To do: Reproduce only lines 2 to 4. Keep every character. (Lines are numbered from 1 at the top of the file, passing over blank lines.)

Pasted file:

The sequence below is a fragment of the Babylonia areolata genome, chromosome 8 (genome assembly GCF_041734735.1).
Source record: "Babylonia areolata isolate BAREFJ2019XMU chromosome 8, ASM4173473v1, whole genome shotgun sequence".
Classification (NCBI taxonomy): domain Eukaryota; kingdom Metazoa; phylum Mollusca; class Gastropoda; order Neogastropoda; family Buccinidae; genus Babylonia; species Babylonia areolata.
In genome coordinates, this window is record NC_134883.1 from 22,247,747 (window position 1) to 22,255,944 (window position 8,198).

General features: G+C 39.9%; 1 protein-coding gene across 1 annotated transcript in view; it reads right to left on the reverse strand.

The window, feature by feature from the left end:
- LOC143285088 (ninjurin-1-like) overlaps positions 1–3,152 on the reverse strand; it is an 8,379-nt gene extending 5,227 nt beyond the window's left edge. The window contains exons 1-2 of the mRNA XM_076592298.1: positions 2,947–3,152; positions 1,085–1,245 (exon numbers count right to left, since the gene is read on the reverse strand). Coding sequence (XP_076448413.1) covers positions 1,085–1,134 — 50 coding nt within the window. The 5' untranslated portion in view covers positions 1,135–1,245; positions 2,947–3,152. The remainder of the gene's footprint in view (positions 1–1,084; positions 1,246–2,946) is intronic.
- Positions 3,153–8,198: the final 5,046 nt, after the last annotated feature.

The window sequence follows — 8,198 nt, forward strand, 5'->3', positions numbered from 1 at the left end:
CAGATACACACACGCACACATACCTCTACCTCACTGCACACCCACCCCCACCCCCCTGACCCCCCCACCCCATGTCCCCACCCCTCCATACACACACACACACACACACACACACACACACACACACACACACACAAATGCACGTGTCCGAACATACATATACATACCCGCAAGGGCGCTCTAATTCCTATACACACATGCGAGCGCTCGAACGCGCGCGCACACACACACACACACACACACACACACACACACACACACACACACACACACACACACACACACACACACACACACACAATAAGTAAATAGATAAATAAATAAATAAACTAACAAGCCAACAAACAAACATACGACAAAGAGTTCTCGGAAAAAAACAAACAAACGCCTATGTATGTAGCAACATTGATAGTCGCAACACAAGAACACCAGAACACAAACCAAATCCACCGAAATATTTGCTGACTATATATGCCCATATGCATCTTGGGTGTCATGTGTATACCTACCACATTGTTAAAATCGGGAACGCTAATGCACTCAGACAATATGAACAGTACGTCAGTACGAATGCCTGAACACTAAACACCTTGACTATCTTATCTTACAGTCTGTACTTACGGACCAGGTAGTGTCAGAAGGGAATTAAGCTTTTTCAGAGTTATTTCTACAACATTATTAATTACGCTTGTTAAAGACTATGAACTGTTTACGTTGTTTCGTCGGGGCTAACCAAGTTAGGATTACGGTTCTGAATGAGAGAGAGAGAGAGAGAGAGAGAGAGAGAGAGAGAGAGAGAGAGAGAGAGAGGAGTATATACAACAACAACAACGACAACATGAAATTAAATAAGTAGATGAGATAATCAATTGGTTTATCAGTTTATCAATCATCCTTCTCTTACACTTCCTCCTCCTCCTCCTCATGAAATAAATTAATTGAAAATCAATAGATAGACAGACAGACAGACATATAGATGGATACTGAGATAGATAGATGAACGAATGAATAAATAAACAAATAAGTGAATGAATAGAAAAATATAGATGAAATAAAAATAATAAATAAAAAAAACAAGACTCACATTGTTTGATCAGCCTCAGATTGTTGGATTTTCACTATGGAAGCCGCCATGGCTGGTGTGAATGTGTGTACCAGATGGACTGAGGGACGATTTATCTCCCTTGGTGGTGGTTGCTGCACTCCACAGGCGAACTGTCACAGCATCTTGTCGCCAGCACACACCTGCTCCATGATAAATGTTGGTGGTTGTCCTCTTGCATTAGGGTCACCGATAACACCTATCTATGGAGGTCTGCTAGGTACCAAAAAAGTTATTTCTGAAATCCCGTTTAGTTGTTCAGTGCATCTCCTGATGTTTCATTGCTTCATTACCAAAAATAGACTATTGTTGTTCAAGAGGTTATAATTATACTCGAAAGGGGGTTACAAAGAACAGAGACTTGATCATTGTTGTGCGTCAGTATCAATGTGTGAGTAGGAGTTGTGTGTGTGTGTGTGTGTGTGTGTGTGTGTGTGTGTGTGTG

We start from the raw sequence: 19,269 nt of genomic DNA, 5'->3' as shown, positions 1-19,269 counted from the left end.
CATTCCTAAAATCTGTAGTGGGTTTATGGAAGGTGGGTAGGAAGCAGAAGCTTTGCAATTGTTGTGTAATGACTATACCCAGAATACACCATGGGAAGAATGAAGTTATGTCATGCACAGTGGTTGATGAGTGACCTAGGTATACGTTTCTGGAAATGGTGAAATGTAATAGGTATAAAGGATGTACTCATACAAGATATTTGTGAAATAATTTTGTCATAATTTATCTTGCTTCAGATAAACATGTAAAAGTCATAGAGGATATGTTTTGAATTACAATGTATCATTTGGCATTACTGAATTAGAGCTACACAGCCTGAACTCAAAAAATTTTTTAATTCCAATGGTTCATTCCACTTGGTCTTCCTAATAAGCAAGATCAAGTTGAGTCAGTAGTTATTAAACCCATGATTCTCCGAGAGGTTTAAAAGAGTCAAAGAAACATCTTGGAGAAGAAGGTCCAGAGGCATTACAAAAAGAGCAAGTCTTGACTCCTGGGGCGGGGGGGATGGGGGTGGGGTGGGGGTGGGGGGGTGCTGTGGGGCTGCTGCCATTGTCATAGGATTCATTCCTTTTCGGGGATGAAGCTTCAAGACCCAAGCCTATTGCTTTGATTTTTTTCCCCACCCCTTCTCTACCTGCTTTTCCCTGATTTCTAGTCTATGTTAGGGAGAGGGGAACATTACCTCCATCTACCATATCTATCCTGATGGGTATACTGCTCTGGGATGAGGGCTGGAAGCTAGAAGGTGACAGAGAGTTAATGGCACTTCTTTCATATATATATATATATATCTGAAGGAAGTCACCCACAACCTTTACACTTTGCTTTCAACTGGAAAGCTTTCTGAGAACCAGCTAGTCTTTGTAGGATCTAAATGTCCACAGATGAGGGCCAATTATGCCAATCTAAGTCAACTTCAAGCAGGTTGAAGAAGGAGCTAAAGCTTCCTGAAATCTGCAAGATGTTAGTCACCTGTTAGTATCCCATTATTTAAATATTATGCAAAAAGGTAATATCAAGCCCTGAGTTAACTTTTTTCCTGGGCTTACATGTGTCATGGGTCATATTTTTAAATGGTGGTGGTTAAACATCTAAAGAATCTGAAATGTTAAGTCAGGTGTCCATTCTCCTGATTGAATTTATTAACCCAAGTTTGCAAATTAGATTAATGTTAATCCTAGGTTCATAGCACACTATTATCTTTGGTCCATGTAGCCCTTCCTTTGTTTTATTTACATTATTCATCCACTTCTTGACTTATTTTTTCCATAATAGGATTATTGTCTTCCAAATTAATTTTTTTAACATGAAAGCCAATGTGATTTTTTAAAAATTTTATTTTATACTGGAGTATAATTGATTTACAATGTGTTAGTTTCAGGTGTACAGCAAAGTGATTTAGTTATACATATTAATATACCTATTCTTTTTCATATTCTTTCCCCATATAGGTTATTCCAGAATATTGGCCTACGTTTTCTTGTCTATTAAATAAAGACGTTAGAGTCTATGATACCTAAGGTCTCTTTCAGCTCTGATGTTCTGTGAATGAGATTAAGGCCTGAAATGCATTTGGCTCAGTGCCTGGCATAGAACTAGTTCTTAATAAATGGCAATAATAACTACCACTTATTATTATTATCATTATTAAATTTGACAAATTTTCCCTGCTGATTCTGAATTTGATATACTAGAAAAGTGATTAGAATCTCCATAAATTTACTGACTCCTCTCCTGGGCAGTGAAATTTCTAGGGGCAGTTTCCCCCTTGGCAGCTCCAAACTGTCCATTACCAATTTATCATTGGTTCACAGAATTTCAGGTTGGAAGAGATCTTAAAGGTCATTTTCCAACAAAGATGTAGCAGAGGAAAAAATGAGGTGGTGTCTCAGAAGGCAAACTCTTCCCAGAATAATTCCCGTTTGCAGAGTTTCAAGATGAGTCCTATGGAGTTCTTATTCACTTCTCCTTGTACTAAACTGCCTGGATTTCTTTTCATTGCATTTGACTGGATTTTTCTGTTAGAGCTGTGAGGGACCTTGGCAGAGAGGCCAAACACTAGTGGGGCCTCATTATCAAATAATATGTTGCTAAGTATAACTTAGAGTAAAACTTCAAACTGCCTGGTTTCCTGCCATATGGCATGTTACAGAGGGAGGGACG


Source record: "Babylonia areolata isolate BAREFJ2019XMU chromosome 8, ASM4173473v1, whole genome shotgun sequence".
Classification (NCBI taxonomy): domain Eukaryota; kingdom Metazoa; phylum Mollusca; class Gastropoda; order Neogastropoda; family Buccinidae; genus Babylonia; species Babylonia areolata.
In genome coordinates, this window is record NC_134883.1 from 22,247,747 (window position 1) to 22,255,944 (window position 8,198).